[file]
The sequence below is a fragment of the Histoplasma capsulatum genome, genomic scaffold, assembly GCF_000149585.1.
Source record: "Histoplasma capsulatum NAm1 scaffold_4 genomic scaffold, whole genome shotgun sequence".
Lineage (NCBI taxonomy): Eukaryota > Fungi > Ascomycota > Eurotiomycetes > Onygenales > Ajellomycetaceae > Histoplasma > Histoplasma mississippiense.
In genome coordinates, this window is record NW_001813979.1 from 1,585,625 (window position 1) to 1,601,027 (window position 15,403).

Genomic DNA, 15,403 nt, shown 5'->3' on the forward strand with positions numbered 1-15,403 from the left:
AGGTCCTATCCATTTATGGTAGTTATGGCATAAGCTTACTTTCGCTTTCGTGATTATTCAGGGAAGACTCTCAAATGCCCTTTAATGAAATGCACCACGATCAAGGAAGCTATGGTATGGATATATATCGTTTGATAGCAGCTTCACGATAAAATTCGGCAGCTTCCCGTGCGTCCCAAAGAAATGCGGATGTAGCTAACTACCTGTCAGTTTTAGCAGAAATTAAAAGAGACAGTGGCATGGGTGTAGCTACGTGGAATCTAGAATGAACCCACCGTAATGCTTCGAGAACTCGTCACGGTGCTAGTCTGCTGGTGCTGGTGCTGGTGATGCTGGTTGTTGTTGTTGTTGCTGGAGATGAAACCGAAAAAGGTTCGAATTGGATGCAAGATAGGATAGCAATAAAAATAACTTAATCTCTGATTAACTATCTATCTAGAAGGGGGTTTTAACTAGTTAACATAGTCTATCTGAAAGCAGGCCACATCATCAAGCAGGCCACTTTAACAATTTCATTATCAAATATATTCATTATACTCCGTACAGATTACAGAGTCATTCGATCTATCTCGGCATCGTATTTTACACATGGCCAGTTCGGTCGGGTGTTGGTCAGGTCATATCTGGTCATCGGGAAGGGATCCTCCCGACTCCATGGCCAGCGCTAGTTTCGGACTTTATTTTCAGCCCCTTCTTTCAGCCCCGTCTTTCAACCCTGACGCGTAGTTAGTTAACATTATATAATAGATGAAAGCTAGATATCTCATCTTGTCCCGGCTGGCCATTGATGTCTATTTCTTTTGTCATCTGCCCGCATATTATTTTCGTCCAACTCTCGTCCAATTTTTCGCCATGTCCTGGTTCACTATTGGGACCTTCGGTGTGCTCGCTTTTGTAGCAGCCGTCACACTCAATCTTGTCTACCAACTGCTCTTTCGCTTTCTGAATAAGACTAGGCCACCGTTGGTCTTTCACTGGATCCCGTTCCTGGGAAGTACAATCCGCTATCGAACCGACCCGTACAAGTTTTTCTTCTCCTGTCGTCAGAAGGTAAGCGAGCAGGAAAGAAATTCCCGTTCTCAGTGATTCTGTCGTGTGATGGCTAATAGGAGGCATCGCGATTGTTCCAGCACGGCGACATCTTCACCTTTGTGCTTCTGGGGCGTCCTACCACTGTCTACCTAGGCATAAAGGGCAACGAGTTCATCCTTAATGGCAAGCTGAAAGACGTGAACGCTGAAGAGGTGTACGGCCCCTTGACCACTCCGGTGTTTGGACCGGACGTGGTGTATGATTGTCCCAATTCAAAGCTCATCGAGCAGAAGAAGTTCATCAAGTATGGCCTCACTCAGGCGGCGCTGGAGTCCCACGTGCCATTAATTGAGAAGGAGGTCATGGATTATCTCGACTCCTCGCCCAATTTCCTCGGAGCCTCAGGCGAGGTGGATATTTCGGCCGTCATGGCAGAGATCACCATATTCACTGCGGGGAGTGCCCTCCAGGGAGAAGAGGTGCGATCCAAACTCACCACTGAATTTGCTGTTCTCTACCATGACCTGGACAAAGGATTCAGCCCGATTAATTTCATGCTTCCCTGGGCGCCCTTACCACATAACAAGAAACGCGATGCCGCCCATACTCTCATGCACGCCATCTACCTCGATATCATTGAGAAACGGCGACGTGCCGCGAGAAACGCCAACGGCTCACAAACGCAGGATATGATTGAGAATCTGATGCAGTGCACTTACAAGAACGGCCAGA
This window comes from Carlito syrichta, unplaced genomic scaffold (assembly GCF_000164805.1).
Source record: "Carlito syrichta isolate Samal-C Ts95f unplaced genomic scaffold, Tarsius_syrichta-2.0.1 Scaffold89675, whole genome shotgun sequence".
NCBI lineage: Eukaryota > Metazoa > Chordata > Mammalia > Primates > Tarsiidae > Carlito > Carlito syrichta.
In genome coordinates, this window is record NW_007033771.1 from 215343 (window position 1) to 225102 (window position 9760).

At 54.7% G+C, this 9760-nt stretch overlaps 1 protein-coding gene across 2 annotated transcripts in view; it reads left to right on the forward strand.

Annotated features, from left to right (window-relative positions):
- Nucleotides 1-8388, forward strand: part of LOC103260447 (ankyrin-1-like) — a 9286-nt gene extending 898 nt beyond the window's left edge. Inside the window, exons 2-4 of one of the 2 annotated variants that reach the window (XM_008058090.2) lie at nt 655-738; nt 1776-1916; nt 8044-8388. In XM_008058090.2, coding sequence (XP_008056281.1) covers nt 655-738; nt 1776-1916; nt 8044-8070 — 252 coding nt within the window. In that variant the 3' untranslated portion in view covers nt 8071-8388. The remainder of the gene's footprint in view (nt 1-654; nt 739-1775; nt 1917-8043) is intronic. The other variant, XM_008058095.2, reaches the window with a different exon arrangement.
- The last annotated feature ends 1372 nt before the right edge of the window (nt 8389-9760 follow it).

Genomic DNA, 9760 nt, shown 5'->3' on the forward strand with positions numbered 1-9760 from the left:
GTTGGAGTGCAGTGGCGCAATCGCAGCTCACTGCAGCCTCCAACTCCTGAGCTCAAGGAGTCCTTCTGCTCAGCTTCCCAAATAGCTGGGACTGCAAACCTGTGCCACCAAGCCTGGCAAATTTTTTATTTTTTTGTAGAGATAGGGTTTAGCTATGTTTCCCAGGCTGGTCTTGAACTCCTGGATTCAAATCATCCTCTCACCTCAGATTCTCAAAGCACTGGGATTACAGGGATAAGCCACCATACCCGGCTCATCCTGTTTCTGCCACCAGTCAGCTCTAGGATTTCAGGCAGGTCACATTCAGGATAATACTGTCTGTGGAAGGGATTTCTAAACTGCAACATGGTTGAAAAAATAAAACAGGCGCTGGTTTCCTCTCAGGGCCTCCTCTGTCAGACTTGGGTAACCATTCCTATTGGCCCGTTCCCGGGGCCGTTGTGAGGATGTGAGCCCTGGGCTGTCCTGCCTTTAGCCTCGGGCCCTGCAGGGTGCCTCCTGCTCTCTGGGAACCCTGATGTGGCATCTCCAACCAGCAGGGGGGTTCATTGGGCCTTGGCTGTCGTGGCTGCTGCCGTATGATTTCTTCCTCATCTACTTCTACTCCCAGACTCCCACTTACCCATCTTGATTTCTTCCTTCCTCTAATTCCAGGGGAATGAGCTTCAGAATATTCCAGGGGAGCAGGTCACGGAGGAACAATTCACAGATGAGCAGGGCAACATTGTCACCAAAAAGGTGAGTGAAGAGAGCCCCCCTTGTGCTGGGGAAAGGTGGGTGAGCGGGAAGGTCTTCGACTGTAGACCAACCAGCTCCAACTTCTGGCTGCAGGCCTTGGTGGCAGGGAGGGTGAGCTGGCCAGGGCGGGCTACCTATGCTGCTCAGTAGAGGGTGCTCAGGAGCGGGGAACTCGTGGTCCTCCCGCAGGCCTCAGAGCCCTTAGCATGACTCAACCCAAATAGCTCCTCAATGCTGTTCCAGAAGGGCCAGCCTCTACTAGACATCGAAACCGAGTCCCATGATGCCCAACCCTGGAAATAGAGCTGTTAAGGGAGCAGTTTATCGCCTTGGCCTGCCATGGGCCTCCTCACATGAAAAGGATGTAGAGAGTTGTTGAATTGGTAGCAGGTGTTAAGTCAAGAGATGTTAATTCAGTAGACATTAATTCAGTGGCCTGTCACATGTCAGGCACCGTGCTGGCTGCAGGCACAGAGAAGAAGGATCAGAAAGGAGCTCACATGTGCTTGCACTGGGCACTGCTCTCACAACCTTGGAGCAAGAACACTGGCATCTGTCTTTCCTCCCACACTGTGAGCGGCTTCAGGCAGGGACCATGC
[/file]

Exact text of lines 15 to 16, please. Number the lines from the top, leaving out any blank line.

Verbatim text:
Genomic DNA, 9760 nt, shown 5'->3' on the forward strand with positions numbered 1-9760 from the left:
GTTGGAGTGCAGTGGCGCAATCGCAGCTCACTGCAGCCTCCAACTCCTGAGCTCAAGGAGTCCTTCTGCTCAGCTTCCCAAATAGCTGGGACTGCAAACCTGTGCCACCAAGCCTGGCAAATTTTTTATTTTTTTGTAGAGATAGGGTTTAGCTATGTTTCCCAGGCTGGTCTTGAACTCCTGGATTCAAATCATCCTCTCACCTCAGATTCTCAAAGCACTGGGATTACAGGGATAAGCCACCATACCCGGCTCATCCTGTTTCTGCCACCAGTCAGCTCTAGGATTTCAGGCAGGTCACATTCAGGATAATACTGTCTGTGGAAGGGATTTCTAAACTGCAACATGGTTGAAAAAATAAAACAGGCGCTGGTTTCCTCTCAGGGCCTCCTCTGTCAGACTTGGGTAACCATTCCTATTGGCCCGTTCCCGGGGCCGTTGTGAGGATGTGAGCCCTGGGCTGTCCTGCCTTTAGCCTCGGGCCCTGCAGGGTGCCTCCTGCTCTCTGGGAACCCTGATGTGGCATCTCCAACCAGCAGGGGGGTTCATTGGGCCTTGGCTGTCGTGGCTGCTGCCGTATGATTTCTTCCTCATCTACTTCTACTCCCAGACTCCCACTTACCCATCTTGATTTCTTCCTTCCTCTAATTCCAGGGGAATGAGCTTCAGAATATTCCAGGGGAGCAGGTCACGGAGGAACAATTCACAGATGAGCAGGGCAACATTGTCACCAAAAAGGTGAGTGAAGAGAGCCCCCCTTGTGCTGGGGAAAGGTGGGTGAGCGGGAAGGTCTTCGACTGTAGACCAACCAGCTCCAACTTCTGGCTGCAGGCCTTGGTGGCAGGGAGGGTGAGCTGGCCAGGGCGGGCTACCTATGCTGCTCAGTAGAGGGTGCTCAGGAGCGGGGAACTCGTGGTCCTCCCGCAGGCCTCAGAGCCCTTAGCATGACTCAACCCAAATAGCTCCTCAATGCTGTTCCAGAAGGGCCAGCCTCTACTAGACATCGAAACCGAGTCCCATGATGCCCAACCCTGGAAATAGAGCTGTTAAGGGAGCAGTTTATCGCCTTGGCCTGCCATGGGCCTCCTCACATGAAAAGGATGTAGAGAGTTGTTGAATTGGTAGCAGGTGTTAAGTCAAGAGATGTTAATTCAGTAGACATTAATTCAGTGGCCTGTCACATGTCAGGCACCGTGCTGGCTGCAGGCACAGAGAAGAAGGATCAGAAAGGAGCTCACATGTGCTTGCACTGGGCACTGCTCTCACAACCTTGGAGCAAGAACACTGGCATCTGTCTTTCCTCCCACACTGTGAGCGGCTTCAGGCAGGGACCATGC